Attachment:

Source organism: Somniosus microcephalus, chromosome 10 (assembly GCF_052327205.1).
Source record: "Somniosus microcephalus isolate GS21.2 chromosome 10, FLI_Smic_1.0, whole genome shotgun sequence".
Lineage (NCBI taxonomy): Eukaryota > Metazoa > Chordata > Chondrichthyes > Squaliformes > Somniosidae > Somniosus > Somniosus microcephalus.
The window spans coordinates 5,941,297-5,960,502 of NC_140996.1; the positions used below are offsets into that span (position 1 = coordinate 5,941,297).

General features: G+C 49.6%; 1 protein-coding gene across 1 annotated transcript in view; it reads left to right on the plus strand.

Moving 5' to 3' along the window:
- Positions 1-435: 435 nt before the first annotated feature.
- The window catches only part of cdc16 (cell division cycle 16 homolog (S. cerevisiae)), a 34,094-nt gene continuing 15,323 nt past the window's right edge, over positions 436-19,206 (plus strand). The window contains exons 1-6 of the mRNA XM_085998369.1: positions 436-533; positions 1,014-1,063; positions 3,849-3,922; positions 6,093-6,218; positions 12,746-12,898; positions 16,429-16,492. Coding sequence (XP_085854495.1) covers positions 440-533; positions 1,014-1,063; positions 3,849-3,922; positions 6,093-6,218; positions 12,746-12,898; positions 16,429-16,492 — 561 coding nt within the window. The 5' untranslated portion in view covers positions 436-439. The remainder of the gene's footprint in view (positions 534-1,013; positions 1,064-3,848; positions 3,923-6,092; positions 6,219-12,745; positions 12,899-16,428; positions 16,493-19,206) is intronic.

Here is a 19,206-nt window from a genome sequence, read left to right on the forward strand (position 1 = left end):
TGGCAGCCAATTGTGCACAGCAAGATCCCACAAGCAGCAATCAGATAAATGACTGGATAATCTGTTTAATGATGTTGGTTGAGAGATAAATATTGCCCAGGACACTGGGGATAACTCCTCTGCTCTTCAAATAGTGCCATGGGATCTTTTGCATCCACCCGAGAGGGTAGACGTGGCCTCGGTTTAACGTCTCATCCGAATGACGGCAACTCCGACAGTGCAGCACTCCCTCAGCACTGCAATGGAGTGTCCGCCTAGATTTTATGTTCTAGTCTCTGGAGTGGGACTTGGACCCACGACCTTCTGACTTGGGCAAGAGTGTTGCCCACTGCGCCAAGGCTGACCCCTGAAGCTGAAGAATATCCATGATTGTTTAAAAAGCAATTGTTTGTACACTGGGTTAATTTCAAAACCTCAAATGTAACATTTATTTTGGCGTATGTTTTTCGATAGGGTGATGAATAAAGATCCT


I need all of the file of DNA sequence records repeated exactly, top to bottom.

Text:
Source organism: Somniosus microcephalus, chromosome 10 (assembly GCF_052327205.1).
Source record: "Somniosus microcephalus isolate GS21.2 chromosome 10, FLI_Smic_1.0, whole genome shotgun sequence".
Lineage (NCBI taxonomy): Eukaryota > Metazoa > Chordata > Chondrichthyes > Squaliformes > Somniosidae > Somniosus > Somniosus microcephalus.
The window spans coordinates 5,941,297-5,960,502 of NC_140996.1; the positions used below are offsets into that span (position 1 = coordinate 5,941,297).

General features: G+C 49.6%; 1 protein-coding gene across 1 annotated transcript in view; it reads left to right on the plus strand.

Moving 5' to 3' along the window:
- Positions 1-435: 435 nt before the first annotated feature.
- The window catches only part of cdc16 (cell division cycle 16 homolog (S. cerevisiae)), a 34,094-nt gene continuing 15,323 nt past the window's right edge, over positions 436-19,206 (plus strand). The window contains exons 1-6 of the mRNA XM_085998369.1: positions 436-533; positions 1,014-1,063; positions 3,849-3,922; positions 6,093-6,218; positions 12,746-12,898; positions 16,429-16,492. Coding sequence (XP_085854495.1) covers positions 440-533; positions 1,014-1,063; positions 3,849-3,922; positions 6,093-6,218; positions 12,746-12,898; positions 16,429-16,492 — 561 coding nt within the window. The 5' untranslated portion in view covers positions 436-439. The remainder of the gene's footprint in view (positions 534-1,013; positions 1,064-3,848; positions 3,923-6,092; positions 6,219-12,745; positions 12,899-16,428; positions 16,493-19,206) is intronic.

Here is a 19,206-nt window from a genome sequence, read left to right on the forward strand (position 1 = left end):
TGGCAGCCAATTGTGCACAGCAAGATCCCACAAGCAGCAATCAGATAAATGACTGGATAATCTGTTTAATGATGTTGGTTGAGAGATAAATATTGCCCAGGACACTGGGGATAACTCCTCTGCTCTTCAAATAGTGCCATGGGATCTTTTGCATCCACCCGAGAGGGTAGACGTGGCCTCGGTTTAACGTCTCATCCGAATGACGGCAACTCCGACAGTGCAGCACTCCCTCAGCACTGCAATGGAGTGTCCGCCTAGATTTTATGTTCTAGTCTCTGGAGTGGGACTTGGACCCACGACCTTCTGACTTGGGCAAGAGTGTTGCCCACTGCGCCAAGGCTGACCCCTGAAGCTGAAGAATATCCATGATTGTTTAAAAAGCAATTGTTTGTACACTGGGTTAATTTCAAAACCTCAAATGTAACATTTATTTTGGCGTATGTTTTTCGATAGGGTGATGAATAAAGATCCT